11 May 2007

A Quotation Mark Question

I've noticed recently that many of my students use single quotation marks to indicate irony. For instance, they'll write:
He had such 'beautiful' hair I couldn't help but say, "Hey, Joe, is your barber a sadist?"
I wonder if this is a development from email or IM or something, because it's easier to put single quotes around a bit of text than to italicize it. It's an interesting differentiation, too, because traditionally (in U.S. usage) double quotes have been able to indicate either a quotation or irony (scare quotes), which can be annoying, of course, but it seems to be a generally accepted usage. I actually kind of like the newer usage; there's a certain cleanliness to it.

What do people in countries where single quotes are the norm do? Does the phenomenon I'm describing even exist outside the U.S.? Does it exist outside my classroom? (Actually, I've seen one blogger do it, so I'm pretty sure it does.) Is this is usage with a long history that I'm oblivious to?

7 comments:

  1. I use it as a way to differentiate between sarcasm and actual quotes. If you were to use double quotation several times in a paragraph for both sarcastic highlight and also to quote something someone said, it gets a bit confusing as to which is the sarcastic quotation and which is the actual quotation.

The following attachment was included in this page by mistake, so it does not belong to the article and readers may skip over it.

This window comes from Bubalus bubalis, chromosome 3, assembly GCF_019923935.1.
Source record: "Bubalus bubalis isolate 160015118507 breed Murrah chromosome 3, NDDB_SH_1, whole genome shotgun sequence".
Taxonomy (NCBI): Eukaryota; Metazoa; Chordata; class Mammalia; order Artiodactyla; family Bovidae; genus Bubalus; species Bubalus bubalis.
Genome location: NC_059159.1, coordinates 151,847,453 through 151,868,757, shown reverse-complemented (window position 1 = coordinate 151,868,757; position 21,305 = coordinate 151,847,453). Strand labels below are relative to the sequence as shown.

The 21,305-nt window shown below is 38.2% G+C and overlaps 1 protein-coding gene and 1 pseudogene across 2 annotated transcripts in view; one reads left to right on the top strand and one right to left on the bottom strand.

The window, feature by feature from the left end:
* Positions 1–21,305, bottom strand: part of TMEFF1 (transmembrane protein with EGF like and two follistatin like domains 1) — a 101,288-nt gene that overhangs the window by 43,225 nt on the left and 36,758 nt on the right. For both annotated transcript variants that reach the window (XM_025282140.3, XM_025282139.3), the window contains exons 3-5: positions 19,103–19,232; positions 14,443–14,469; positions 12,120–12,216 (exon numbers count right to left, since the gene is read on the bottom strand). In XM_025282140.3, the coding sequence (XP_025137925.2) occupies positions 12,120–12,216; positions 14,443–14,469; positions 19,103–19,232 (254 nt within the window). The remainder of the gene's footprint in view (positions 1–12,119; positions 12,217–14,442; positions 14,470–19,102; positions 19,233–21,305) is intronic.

So for me it is a subtle way to differentiate between the type of quote intended.

    I've read a few blog posts noting that there's no need to use quotes for sarcastic remarks, which is probably true but it's still fun to do anyway. It's like the talking hand motion to express mockery of someone who talks too much. :)

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  2. I'd never use double quotation marks for sarcasm - I'd use single quotation marks. I've been using single quotation marks for speech too for the last few years. Seems to be house rules in many places and I've got to like the look of them more too. It seems less cluttered.

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  4. I see no reason for single or double quotation marks to indicate sarcasm, which ought to indicate itself. In a pinch, I prefer italics.

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  5. I also think sarcasm ought to be evident from context. And like Clare, I prefer single quotation marks for their neatness, or even none at all.

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  6. I tend to use single quotes any time I want to mark out a word for particular emphasis, whether for sarcastic purposes or because I'm discussing the word itself (e.g., "When using a term like 'effervescent' it pays to make sure you know what it means, first.").

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  7. Here in the UK we use single quotes for speech. There are no conventions for irony that I know of. As someone already mentioned it should be evident from usage what is or is not irony.
    I know I wouldn't place irony within quotation marks, but that's a personal choice.

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